Bill Madeira didn’t want any presents for his 65th birthday.
Instead, he wanted his friends to attend Awbury Arboretum’s cleanup on Sunday.
“I hope Awbury makes new friends because of this day,” said Madeira, who is on Awbury’s board of directors. “It deserves to have more people who love it.”
A present for Awbury
The event, which took place from 10 a.m. to 2 p.m., kicked off the Environmental Protection Agency’s National Brownfields Conference that is also sponsored by International City/County Management Association. The purpose of the conference is to bring brownfields back to beneficial use as well as to make sure urban environments are as green as possible, said Ron Borsellino, director of hazardous site cleanup division for EPA’s region 3, which covers Philadelphia.
About 100 volunteers worked on eight sites throughout the arboretum cleaning trash that had blown across the historic grounds and thinning invasive plants that damage the ecology of the green space.
Karen Anderson, executive director at Awbury, said the cleanup was possible because many groups, such as Tookany/Tacony-Frankford Watershed Partnership, Inc. and Weavers Way Co-op, which are both rooted at Awbury, were willing to direct groups.
Along Chew Avenue, volunteers worked on the gateway project, where invasive vines, weeds and overgrown plants were removed, which will make way for an eventual redesign of the entrance to make the arboretum more welcoming. Claudia Levy, a member of Awbury’s board, led the group.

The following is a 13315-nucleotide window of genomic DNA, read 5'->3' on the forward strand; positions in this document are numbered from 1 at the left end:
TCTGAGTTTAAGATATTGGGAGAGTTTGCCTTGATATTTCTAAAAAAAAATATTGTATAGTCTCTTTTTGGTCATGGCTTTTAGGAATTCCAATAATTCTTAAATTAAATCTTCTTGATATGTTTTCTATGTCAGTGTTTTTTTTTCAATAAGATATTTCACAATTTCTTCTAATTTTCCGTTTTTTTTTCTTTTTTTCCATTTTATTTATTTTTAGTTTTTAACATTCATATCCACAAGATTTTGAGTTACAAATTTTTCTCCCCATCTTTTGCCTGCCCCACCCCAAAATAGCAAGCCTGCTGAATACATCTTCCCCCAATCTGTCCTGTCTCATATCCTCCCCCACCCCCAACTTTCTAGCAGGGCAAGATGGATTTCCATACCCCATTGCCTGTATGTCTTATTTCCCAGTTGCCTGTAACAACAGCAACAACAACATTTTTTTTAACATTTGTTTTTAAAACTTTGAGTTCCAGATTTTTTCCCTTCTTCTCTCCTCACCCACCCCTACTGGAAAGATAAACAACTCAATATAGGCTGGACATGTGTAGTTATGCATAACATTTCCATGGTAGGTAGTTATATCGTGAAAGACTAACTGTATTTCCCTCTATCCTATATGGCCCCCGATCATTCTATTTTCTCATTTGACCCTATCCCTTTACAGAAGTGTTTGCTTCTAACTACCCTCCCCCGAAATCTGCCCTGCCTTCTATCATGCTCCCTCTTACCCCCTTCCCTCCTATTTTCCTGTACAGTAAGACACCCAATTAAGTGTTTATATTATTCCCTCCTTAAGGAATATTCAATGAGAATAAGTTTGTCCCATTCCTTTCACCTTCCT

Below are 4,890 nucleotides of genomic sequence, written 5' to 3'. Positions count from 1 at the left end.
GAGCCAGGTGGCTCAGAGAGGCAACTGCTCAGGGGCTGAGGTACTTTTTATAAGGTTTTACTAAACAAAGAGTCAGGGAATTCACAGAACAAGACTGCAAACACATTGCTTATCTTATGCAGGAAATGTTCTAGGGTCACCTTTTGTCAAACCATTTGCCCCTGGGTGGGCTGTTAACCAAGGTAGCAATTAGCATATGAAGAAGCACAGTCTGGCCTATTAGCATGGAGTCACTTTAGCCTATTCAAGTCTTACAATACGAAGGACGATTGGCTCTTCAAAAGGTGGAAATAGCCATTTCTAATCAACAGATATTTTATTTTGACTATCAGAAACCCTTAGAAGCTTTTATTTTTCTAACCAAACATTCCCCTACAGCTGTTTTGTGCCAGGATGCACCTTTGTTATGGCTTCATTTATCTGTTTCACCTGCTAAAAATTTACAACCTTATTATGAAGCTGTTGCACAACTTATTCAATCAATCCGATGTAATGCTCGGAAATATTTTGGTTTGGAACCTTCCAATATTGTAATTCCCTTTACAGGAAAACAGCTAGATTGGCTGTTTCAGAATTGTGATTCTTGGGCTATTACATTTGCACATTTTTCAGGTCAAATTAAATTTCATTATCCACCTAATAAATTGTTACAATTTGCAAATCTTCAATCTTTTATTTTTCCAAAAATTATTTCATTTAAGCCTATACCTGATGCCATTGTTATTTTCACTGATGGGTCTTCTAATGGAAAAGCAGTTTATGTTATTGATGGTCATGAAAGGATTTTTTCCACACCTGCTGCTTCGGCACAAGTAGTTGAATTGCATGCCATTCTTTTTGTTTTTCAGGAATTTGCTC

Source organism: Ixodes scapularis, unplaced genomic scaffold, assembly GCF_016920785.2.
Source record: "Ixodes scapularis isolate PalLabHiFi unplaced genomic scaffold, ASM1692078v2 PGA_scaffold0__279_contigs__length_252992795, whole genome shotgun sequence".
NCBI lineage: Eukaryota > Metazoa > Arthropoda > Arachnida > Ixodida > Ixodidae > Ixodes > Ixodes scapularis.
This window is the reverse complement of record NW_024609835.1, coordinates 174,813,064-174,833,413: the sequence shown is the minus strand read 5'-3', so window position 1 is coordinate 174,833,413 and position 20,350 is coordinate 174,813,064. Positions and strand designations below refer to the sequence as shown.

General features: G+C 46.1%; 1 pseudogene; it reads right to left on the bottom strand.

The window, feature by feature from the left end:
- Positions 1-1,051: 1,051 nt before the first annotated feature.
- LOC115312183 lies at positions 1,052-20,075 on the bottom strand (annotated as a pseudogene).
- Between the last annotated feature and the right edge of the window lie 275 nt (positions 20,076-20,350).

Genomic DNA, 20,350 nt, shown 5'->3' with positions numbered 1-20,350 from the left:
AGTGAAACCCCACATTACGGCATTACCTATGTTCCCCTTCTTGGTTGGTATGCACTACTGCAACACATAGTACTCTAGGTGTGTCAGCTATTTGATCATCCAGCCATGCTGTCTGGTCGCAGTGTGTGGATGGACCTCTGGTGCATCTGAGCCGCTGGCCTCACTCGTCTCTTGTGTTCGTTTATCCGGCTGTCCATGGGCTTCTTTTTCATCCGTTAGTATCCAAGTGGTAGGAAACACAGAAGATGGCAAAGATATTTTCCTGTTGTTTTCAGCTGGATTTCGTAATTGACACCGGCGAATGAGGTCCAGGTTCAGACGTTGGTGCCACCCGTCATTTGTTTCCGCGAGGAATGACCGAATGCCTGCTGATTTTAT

Louise Thompson is a retired environmental lawyer who wanted time to garden, volunteer and spend time with her grandson. The gateway project allowed her to work on two of her biggest passions.
After 45 minutes of digging up plants, Thompson was happy that half of them were removed. Though it was going to look bare by the end of the day, she was already envisioning the pops of colors that would appear later in the spring, she said.
Also working on the entrance was Mark Sellers, a member of the arboretum’s board, who wrenched up weed trees and plants that were invasive to the environment, he said.
“This place is going to look different,” Sellers said. “People will have a better arboretum experience.”
Across the street, volunteers worked on the Awbury Agricultural Village.
A group of about eight worked with Nicole Sugerman to plant 800 onions in the Weavers Way Farm as children helped the Pennsylvania Horticultural Society to pot strawberries that would be given to food banks. And the Awbury Community Garden, which has 61 plots and 10 raised beds, was being cleaned for the growing season.
Tyre Franklin, 11, was working near the pond system.
He enjoyed finding the most efficient ways to collect trash, but he was also excited to have seen a hawk, he said. He was inspired by the cleanup.
“[People] should get the neighborhood together and start cleaning,” he said.
Along Washington Lane a group of EPA workers cleared invasive species from a watershed area. Matthy Stanislaws, who directs the brownfield, Superfund, underground storage cleanup and emergency response programs for the EPA was using a large weed wrench to pull up a thorny plant called devil’s walking stick. He said doing projects like this helps keeps everyone at the EPA focussed on the same kinds of overall goals – the event becomes a shared model for project design all over the country. Plus it sends the right message.
“Government is not this monolithic thing. It’s people who really care about communities,” he said. “We’ve got to walk the walk.”